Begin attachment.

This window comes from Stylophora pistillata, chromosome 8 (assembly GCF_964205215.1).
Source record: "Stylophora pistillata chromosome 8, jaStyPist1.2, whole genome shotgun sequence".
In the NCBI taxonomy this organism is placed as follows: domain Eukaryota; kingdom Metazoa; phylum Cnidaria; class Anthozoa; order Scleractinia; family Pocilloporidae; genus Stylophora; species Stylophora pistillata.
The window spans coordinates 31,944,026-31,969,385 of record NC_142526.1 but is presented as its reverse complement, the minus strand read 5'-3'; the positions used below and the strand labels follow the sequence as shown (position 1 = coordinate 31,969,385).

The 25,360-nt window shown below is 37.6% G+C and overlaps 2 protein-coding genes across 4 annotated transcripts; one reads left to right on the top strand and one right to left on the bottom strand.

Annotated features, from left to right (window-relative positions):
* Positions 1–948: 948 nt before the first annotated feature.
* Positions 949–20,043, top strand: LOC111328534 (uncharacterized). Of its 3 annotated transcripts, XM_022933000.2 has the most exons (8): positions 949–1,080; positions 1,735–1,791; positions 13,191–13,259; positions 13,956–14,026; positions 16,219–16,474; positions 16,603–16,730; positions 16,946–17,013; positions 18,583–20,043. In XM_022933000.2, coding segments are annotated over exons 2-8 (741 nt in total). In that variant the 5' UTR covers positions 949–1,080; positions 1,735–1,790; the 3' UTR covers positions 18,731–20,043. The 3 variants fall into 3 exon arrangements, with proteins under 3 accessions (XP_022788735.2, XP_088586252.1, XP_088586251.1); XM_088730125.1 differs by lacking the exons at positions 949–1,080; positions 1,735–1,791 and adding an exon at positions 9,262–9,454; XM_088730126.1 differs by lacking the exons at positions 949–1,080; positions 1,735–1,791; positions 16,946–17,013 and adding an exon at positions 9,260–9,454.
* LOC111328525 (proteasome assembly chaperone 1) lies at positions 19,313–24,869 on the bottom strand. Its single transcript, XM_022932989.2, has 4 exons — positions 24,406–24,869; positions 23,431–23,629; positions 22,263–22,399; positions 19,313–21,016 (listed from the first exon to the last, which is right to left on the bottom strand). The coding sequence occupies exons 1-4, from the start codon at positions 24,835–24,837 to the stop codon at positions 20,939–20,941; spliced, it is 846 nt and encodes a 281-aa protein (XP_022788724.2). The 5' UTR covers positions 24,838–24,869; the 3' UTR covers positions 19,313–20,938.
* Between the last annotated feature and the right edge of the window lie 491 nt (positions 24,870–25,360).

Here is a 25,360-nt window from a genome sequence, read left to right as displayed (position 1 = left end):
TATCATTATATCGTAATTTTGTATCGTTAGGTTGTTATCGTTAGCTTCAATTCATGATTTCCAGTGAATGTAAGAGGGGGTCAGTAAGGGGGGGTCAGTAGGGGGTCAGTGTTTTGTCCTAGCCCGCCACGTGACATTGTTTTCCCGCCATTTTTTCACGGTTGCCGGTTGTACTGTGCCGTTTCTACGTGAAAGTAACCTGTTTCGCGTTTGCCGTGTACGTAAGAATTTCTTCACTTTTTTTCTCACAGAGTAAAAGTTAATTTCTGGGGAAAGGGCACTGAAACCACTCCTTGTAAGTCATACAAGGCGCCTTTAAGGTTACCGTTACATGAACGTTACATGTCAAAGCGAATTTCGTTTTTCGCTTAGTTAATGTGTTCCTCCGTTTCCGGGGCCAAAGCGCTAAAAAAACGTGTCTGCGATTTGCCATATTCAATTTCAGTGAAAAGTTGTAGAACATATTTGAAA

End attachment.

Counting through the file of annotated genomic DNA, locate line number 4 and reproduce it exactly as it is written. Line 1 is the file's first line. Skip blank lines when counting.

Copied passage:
The window spans coordinates 31,944,026-31,969,385 of record NC_142526.1 but is presented as its reverse complement, the minus strand read 5'-3'; the positions used below and the strand labels follow the sequence as shown (position 1 = coordinate 31,969,385).